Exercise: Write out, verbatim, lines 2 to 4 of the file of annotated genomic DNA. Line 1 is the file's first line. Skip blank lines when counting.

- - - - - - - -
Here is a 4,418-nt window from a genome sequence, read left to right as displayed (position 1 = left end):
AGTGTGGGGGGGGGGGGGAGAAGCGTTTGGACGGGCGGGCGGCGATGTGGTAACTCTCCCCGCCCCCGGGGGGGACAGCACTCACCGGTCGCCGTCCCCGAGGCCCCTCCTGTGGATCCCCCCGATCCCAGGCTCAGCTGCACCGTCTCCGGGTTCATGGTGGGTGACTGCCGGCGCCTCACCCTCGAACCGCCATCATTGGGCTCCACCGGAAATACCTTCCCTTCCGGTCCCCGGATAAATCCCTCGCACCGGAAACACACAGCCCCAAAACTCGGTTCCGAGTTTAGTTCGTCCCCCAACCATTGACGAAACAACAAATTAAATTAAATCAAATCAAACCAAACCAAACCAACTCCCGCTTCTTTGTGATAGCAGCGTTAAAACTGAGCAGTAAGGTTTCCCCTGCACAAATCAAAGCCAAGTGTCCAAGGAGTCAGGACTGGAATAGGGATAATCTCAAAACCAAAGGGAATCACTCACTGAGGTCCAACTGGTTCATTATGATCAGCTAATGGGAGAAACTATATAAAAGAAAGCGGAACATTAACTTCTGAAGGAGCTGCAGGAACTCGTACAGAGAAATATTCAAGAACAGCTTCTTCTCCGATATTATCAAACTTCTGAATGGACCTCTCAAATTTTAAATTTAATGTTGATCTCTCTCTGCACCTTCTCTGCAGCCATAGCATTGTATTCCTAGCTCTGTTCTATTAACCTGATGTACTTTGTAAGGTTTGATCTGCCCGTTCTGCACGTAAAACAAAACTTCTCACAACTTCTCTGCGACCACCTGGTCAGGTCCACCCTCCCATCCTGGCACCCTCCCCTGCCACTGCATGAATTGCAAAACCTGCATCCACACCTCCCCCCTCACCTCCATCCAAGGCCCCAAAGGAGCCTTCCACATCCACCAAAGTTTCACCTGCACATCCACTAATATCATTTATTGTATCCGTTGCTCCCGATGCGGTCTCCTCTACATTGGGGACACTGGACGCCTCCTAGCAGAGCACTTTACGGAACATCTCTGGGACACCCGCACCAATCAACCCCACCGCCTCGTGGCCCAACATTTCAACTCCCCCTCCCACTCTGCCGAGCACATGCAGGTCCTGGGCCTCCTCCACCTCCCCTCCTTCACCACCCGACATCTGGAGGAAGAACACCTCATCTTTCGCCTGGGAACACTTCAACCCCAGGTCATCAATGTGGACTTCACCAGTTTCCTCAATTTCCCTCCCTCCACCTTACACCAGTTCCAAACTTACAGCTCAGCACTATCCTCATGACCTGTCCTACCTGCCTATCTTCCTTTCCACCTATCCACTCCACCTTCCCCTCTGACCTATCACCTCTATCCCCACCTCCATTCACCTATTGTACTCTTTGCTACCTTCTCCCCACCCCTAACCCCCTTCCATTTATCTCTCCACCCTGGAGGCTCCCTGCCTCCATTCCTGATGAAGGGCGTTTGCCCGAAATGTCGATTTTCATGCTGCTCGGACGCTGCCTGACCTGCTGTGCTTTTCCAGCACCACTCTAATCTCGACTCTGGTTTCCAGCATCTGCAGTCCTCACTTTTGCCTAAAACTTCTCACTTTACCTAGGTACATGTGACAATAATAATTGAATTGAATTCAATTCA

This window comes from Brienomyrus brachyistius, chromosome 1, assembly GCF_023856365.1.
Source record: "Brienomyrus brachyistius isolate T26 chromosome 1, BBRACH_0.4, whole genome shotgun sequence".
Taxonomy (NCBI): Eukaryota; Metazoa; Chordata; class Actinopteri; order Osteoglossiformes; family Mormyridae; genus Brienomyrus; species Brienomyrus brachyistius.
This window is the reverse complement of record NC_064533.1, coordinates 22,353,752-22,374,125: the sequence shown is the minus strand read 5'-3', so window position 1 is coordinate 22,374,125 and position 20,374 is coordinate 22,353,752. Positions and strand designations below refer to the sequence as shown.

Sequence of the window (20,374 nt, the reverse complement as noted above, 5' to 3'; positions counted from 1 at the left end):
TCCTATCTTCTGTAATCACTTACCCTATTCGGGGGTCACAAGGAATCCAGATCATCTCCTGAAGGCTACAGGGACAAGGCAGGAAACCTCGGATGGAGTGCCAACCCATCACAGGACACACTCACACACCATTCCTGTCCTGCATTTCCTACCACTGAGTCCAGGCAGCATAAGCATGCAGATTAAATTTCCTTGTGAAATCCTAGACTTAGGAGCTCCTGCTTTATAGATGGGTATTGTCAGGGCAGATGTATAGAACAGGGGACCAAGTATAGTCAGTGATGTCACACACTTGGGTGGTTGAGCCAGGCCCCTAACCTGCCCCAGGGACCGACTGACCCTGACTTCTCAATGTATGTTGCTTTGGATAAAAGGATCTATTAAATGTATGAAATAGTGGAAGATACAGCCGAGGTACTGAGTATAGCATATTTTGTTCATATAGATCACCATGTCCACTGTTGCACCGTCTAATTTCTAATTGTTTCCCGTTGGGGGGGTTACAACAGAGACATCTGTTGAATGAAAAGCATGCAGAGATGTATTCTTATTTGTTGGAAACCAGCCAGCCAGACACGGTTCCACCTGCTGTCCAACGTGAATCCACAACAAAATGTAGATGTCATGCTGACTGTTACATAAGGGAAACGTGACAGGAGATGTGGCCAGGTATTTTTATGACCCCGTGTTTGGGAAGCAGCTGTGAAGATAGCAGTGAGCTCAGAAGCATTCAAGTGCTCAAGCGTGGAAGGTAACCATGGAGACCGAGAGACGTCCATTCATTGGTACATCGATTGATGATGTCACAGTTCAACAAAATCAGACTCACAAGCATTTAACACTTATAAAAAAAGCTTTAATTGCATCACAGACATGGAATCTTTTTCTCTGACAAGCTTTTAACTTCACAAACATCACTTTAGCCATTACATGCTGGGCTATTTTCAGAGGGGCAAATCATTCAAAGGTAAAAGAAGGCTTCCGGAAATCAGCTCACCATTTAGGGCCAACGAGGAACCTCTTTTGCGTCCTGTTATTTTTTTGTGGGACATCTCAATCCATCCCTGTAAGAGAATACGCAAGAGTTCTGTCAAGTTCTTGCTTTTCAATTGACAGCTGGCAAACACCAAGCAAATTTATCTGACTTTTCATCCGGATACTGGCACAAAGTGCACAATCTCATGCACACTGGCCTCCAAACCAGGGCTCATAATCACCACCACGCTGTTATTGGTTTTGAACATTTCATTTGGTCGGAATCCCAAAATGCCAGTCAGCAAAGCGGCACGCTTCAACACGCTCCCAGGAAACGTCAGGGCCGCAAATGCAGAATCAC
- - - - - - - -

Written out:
AGTGTGGGGGGGGGGGGGAGAAGCGTTTGGACGGGCGGGCGGCGATGTGGTAACTCTCCCCGCCCCCGGGGGGGACAGCACTCACCGGTCGCCGTCCCCGAGGCCCCTCCTGTGGATCCCCCCGATCCCAGGCTCAGCTGCACCGTCTCCGGGTTCATGGTGGGTGACTGCCGGCGCCTCACCCTCGAACCGCCATCATTGGGCTCCACCGGAAATACCTTCCCTTCCGGTCCCCGGATAAATCCCTCGCACCGGAAACACACAGCCCCAAAACTCGGTTCCGAGTTTAGTTCGTCCCCCAACCATTGACGAAACAACAAATTAAATTAAATCAAATCAAACCAAACCAAACCAACTCCCGCTTCTTTGTGATAGCAGCGTTAAAACTGAGCAGTAAGGTTTCCCCTGCACAAATCAAAGCCAAGTGTCCAAGGAGTCAGGACTGGAATAGGGATAATCTCAAAACCAAAGGGAATCACTCACTGAGGTCCAACTGGTTCATTATGATCAGCTAATGGGAGAAACTATATAAAAGAAAGCGGAACATTAACTTCTGAAGGAGCTGCAGGAACTCGTACAGAGAAATATTCAAGAACAGCTTCTTCTCCGATATTATCAAACTTCTGAATGGACCTCTCAAATTTTAAATTTAATGTTGATCTCTCTCTGCACCTTCTCTGCAGCCATAGCATTGTATTCCTAGCTCTGTTCTATTAACCTGATGTACTTTGTAAGGTTTGATCTGCCCGTTCTGCACGTAAAACAAAACTTCTCACAACTTCTCTGCGACCACCTGGTCAGGTCCACCCTCCCATCCTGGCACCCTCCCCTGCCACTGCATGAATTGCAAAACCTGCATCCACACCTCCCCCCTCACCTCCATCCAAGGCCCCAAAGGAGCCTTCCACATCCACCAAAGTTTCACCTGCACATCCACTAATATCATTTATTGTATCCGTTGCTCCCGATGCGGTCTCCTCTACATTGGGGACACTGGACGCCTCCTAGCAGAGCACTTTACGGAACATCTCTGGGACACCCGCACCAATCAACCCCACCGCCTCGTGGCCCAACATTTCAACTCCCCCTCCCACTCTGCCGAGCACATGCAGGTCCTGGGCCTCCTCCACCTCCCCTCCTTCACCACCCGACATCTGGAGGAAGAACACCTCATCTTTCGCCTGGGAACACTTCAACCCCAGGTCATCAATGTGGACTTCACCAGTTTCCTCAATTTCCCTCCCTCCACCTTACACCAGTTCCAAACTTACAGCTCAGCACTATCCTCATGACCTGTCCTACCTGCCTATCTTCCTTTCCACCTATCCACTCCACCTTCCCCTCTGACCTATCACCTCTATCCCCACCTCCATTCACCTATTGTACTCTTTGCTACCTTCTCCCCACCCCTAACCCCCTTCCATTTATCTCTCCACCCTGGAGGCTCCCTGCCTCCATTCCTGATGAAGGGCGTTTGCCCGAAATGTCGATTTTCATGCTGCTCGGACGCTGCCTGACCTGCTGTGCTTTTCCAGCACCACTCTAATCTCGACTCTGGTTTCCAGCATCTGCAGTCCTCACTTTTGCCTAAAACTTCTCACTTTACCTAGGTACATGTGACAATAATAATTGAATTGAATTCAATTCA

This window comes from Brienomyrus brachyistius, chromosome 1, assembly GCF_023856365.1.
Source record: "Brienomyrus brachyistius isolate T26 chromosome 1, BBRACH_0.4, whole genome shotgun sequence".